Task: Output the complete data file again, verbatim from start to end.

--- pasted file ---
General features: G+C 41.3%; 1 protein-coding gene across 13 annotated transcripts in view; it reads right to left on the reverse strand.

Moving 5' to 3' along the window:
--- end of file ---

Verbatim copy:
General features: G+C 41.3%; 1 protein-coding gene across 13 annotated transcripts in view; it reads right to left on the reverse strand.

Moving 5' to 3' along the window: